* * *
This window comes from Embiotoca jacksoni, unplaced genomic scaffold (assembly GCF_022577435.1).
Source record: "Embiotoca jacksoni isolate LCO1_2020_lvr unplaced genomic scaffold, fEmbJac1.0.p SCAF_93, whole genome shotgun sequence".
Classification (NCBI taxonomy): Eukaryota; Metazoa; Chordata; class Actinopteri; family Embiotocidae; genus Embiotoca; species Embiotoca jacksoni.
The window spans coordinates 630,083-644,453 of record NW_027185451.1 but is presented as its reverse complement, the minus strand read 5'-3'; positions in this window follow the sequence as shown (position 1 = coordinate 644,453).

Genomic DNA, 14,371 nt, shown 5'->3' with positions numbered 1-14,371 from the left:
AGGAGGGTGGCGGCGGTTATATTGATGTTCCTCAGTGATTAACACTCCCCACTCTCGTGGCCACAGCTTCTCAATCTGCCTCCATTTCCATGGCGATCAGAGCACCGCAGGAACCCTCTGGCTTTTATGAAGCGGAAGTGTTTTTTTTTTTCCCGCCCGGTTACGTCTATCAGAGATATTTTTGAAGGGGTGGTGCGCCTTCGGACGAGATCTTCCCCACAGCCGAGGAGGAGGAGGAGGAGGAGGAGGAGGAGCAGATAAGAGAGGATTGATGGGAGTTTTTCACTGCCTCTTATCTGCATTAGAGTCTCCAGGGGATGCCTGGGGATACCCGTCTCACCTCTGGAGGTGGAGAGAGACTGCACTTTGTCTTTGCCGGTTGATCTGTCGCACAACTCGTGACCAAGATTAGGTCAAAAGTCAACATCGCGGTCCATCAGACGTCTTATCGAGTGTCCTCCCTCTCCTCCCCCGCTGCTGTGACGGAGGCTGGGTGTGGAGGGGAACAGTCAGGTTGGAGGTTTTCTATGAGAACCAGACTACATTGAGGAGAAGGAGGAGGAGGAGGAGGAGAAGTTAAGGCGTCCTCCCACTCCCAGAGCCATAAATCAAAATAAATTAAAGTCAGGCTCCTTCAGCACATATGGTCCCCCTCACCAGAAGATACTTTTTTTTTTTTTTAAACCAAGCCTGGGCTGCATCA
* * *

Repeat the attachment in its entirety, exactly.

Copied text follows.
This window comes from Embiotoca jacksoni, unplaced genomic scaffold (assembly GCF_022577435.1).
Source record: "Embiotoca jacksoni isolate LCO1_2020_lvr unplaced genomic scaffold, fEmbJac1.0.p SCAF_93, whole genome shotgun sequence".
Classification (NCBI taxonomy): Eukaryota; Metazoa; Chordata; class Actinopteri; family Embiotocidae; genus Embiotoca; species Embiotoca jacksoni.
The window spans coordinates 630,083-644,453 of record NW_027185451.1 but is presented as its reverse complement, the minus strand read 5'-3'; positions in this window follow the sequence as shown (position 1 = coordinate 644,453).

Genomic DNA, 14,371 nt, shown 5'->3' with positions numbered 1-14,371 from the left:
AGGAGGGTGGCGGCGGTTATATTGATGTTCCTCAGTGATTAACACTCCCCACTCTCGTGGCCACAGCTTCTCAATCTGCCTCCATTTCCATGGCGATCAGAGCACCGCAGGAACCCTCTGGCTTTTATGAAGCGGAAGTGTTTTTTTTTTTCCCGCCCGGTTACGTCTATCAGAGATATTTTTGAAGGGGTGGTGCGCCTTCGGACGAGATCTTCCCCACAGCCGAGGAGGAGGAGGAGGAGGAGGAGGAGGAGCAGATAAGAGAGGATTGATGGGAGTTTTTCACTGCCTCTTATCTGCATTAGAGTCTCCAGGGGATGCCTGGGGATACCCGTCTCACCTCTGGAGGTGGAGAGAGACTGCACTTTGTCTTTGCCGGTTGATCTGTCGCACAACTCGTGACCAAGATTAGGTCAAAAGTCAACATCGCGGTCCATCAGACGTCTTATCGAGTGTCCTCCCTCTCCTCCCCCGCTGCTGTGACGGAGGCTGGGTGTGGAGGGGAACAGTCAGGTTGGAGGTTTTCTATGAGAACCAGACTACATTGAGGAGAAGGAGGAGGAGGAGGAGGAGAAGTTAAGGCGTCCTCCCACTCCCAGAGCCATAAATCAAAATAAATTAAAGTCAGGCTCCTTCAGCACATATGGTCCCCCTCACCAGAAGATACTTTTTTTTTTTTTTAAACCAAGCCTGGGCTGCATCA